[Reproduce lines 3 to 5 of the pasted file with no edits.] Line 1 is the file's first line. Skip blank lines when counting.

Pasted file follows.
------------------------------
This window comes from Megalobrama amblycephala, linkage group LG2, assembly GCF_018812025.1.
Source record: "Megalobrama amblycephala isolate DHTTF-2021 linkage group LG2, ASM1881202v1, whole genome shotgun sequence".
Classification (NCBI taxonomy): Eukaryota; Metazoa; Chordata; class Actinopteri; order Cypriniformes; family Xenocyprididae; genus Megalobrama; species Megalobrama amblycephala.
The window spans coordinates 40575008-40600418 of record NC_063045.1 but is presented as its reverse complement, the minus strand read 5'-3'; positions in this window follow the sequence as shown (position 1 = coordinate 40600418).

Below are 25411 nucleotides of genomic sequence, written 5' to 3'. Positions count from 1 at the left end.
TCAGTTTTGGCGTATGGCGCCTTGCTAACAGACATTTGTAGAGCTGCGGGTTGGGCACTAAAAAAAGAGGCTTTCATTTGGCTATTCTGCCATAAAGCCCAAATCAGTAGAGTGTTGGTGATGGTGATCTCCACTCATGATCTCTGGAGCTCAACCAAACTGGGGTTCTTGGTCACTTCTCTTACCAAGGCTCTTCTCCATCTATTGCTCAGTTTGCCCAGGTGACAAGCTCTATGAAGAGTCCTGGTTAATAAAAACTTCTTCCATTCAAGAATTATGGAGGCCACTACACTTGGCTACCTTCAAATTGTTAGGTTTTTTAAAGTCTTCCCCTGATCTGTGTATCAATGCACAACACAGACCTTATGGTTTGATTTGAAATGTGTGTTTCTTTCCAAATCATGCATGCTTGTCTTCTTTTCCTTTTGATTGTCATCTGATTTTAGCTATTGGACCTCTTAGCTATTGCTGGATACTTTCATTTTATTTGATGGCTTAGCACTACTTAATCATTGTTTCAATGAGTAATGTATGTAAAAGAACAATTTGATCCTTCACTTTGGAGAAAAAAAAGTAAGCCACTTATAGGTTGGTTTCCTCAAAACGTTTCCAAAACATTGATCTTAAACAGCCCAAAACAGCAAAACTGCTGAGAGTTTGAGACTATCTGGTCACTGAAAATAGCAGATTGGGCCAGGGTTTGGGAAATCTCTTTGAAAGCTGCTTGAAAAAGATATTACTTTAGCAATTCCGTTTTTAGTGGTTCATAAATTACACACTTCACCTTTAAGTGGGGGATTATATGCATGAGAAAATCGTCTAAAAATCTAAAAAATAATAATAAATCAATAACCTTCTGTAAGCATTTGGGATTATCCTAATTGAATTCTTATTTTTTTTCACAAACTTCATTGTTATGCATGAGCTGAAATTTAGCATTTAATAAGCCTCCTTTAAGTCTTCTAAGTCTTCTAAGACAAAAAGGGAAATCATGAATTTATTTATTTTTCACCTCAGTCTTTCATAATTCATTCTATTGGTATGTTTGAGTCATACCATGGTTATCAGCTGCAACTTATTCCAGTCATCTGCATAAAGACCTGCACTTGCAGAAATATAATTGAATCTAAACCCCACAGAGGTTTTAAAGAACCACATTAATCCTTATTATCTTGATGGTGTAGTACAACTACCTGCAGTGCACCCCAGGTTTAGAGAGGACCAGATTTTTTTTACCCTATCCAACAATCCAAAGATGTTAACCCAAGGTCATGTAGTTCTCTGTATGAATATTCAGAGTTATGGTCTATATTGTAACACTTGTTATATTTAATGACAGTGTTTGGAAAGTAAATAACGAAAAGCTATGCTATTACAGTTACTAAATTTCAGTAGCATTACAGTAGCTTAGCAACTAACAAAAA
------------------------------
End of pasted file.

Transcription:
Classification (NCBI taxonomy): Eukaryota; Metazoa; Chordata; class Actinopteri; order Cypriniformes; family Xenocyprididae; genus Megalobrama; species Megalobrama amblycephala.
The window spans coordinates 40575008-40600418 of record NC_063045.1 but is presented as its reverse complement, the minus strand read 5'-3'; positions in this window follow the sequence as shown (position 1 = coordinate 40600418).

Below are 25411 nucleotides of genomic sequence, written 5' to 3'. Positions count from 1 at the left end.